Chapter 6: The things we don’t talk about.

I could feel my cheeks blushing as I walked between the clothes racks, a simple black saddle bag grasped in my hands. It was a Tommy Hilfiger bag – one of the few brands sold at the tiny PX on base in Germany. I didn’t really need it. It was a silly thing to ask for… but I wanted it. I showed it to my Mom, “Could I get this?”

“Not right now, why do you need another bag?”

She was right. “I don’t need it… I just thought it was cool. My backpack is kind of big, ya know?” I’m sure I scrunched up my nose. My face does it without me thinking. “Never mind.” I shrugged it off, and walked back across the square, tan linoleum making a sticking sound with each step, hanging the bag up where I’d found it.

As a child, or youth even, I tried to not ask for a lot. I had plenty, more than I could have ever needed – though never to the point of excess. Except maybe our American Girl doll clothing collection. But considering the time spent playing with those things… I digress. I’m the child who asked for a new blanket for Christmas. Not because I needed one, but because I thought those woven cotton blankets we’d used before our household goods arrived were mighty comfortable. And asking for that bag, the moment I did so, is stuck in my head forever. My mom ended up going back to the PX and buying it for me, I later received it as a birthday gift. I still have it too. Before Ginny it was my go-to day trip bag, the front now spattered with pins from English castles. I love it, and I love it because my Mom bought it for me, but it cause a twinge of guilt in me, ever 10 years later. It is a thing I own for the sake of owning it, and not because it fulfilled a need.

 

Brandan and I have been very lucky. In the last six years we’ve both graduated college, purchased cars, and purchased our first home – all without acquiring more debt than required. We’ve made mistakes for sure (don’t, for the love of God, buy a Jeep… my mother warned me, but I was bent on owning that Jeep), but we’re young and learning. We’ve budgeted, but no one budgets for cancer. Which gets me to where I’m going:

Cancer is expensive. Even with insurance.

Because even with insurance medical care in this country is exorbitant. Because curing cancer requires specialized treatments. Because money is a finite resource and life doesn’t stop when you have to pay for cancer.

Because even with insurance we get bills like this:

Rituximab is one of 5 drugs. This is the bill for one dose. One dose of one drug that I will need 6-8 times to cure my cancer.

This is one bill. One bill, from one day, with just one drug. In the last three weeks I’ve had 2 CT scans, 1 PET scan, 3 CT-guided surgeries, and a handful of doctor appointments and blood draws.

We’ve applied for financial assistance through the drug companies and the Leukemia & Lymphoma Society. People are always quick to point out that we do have an out of pocket maximum through our insurance. This is true. Technically, for everything insurance chooses to cover, we should only owe $6000. This year. And when the cancer is gone, hopefully in six months, I will have to watch for it. I will have to get a CT scan every 6 months for two years. When you add all of that up you get $6000 this year, at leastĀ $6000 the next year, and anotherĀ $6000 the year after that. In CT scans alone.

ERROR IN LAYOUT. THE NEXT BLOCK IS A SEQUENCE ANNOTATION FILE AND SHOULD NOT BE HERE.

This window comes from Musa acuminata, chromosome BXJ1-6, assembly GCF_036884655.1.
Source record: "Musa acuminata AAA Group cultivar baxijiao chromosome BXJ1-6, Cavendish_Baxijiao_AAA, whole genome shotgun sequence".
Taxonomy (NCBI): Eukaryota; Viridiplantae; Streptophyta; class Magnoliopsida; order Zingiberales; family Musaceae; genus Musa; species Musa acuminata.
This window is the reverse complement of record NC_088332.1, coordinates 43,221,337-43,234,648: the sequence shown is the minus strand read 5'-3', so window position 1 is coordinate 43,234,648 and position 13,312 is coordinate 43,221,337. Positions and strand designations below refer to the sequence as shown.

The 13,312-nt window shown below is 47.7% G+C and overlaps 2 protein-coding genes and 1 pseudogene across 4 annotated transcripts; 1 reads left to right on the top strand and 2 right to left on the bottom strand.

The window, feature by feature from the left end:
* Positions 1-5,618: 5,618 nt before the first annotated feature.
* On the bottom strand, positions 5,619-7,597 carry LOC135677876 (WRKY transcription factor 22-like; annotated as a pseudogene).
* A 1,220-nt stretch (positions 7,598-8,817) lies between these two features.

So when I post the link to my fundraiser, know that it is not something I’ve decided to do lightly. Asking for help, and especially monetary help, is not something I’m fond of by any means. Just writing this my cheeks are pink and hot again.

 

This is a long-term disease. Even when it’s gone it will still be hitting out pocket books. Every $5 helps. When my friend first created the fundraiser page and my phone was dinging every 10 minutes, I got all mushy and little bits of stress started melting away. Every time it gets shared, and a name I don’t know shows up in my e-mail, I get all mushy and little bits of stress continue to melt away. I have a mountain of stress, and slowly, little by little, day by day, it’s melting away.

So this is a link to my fundraiser:

giveforward.org/oneshinystar

 

I know so many people have already donated, and like I said – every cent is greatly appreciated. If donating isn’t your thing, please consider sharing the link. E-mail it, share it on facebook (feel free to tag me if you post it), send your friends here to read a little bit about our family’s current journey, and know that when we feel like this is the end of the world our friends are constantly reminding us that I don’t have to run through that field of jumping spiders on my own.

 

Thank you.

3 Comments to “Chapter 6: The things we don’t talk about.”

  1. I love how you start your blogs with a bit of the past, then come around to the present – I’ve been meaning to tell you that. I’m happy to share your link with my network of people. <3

  2. Something I also learned in reference to your “maximum out of pocket” for insurance, the co-pay to the doctor is not included in that amount either. From August to December of 2013 I have 50 doctor visits. Luckly every one did not require a co-pay but a lot of them do and they are not covered by the insurance deductible. This is such a good way to help Jessica manage the costs of getting better and helping her to relieve the stress of being sick when you really don’t “Look that sick”… Thank you to everyone who choses to help.

    • Our insurance doesn’t have a co-pay, because it is high deductible. So we are responsible for $6000, then they pay 100% of covered expenses after that. :)

Leave a Reply